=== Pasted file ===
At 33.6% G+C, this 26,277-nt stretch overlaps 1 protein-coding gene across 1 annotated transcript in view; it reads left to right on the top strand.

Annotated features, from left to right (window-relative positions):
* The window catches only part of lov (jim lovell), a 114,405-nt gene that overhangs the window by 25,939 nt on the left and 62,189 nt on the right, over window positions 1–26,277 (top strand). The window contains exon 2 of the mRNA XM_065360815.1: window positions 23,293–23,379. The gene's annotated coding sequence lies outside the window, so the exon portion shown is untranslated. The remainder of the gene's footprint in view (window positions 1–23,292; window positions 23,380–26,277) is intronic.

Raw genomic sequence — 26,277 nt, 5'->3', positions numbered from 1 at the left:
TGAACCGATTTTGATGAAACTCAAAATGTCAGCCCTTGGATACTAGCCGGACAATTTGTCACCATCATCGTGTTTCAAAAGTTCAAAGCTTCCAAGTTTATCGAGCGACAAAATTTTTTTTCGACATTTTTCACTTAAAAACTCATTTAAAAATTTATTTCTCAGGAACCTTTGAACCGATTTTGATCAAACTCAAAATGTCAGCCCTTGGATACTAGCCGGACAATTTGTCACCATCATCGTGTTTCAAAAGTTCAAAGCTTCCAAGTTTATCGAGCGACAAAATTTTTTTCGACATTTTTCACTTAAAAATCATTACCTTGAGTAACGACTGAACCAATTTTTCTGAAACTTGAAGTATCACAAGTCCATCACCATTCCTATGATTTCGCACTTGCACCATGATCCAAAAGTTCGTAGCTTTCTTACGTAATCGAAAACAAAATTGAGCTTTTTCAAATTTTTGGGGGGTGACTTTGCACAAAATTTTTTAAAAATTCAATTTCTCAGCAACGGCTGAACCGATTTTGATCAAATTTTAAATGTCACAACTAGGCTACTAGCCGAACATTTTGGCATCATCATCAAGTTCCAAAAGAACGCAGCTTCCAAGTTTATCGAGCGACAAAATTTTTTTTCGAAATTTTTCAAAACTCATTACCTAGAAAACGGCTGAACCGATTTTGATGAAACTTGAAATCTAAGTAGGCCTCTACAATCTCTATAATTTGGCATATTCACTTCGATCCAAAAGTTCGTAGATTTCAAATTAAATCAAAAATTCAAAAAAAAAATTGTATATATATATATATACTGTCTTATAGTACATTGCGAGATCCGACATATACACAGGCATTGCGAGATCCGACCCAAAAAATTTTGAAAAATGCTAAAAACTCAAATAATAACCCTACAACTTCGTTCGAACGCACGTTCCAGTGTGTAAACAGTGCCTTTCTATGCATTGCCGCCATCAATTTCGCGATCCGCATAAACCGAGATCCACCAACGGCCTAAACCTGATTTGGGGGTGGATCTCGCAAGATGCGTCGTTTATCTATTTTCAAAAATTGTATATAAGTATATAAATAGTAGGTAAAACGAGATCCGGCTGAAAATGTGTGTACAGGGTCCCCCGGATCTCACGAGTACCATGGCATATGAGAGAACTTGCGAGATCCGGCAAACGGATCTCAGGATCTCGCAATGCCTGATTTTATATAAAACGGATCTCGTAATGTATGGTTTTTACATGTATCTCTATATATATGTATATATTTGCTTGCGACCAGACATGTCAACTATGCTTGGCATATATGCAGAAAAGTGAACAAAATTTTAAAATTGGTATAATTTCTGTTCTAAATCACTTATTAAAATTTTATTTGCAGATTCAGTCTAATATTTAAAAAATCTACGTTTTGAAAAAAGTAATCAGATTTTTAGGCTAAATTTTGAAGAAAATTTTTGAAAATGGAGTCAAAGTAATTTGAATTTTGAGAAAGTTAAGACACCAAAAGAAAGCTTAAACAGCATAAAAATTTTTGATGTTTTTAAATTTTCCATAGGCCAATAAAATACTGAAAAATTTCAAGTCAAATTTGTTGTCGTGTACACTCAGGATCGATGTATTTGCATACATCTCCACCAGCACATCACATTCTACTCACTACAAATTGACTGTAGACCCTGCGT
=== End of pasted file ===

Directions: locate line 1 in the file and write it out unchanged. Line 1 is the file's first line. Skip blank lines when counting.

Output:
At 33.6% G+C, this 26,277-nt stretch overlaps 1 protein-coding gene across 1 annotated transcript in view; it reads left to right on the top strand.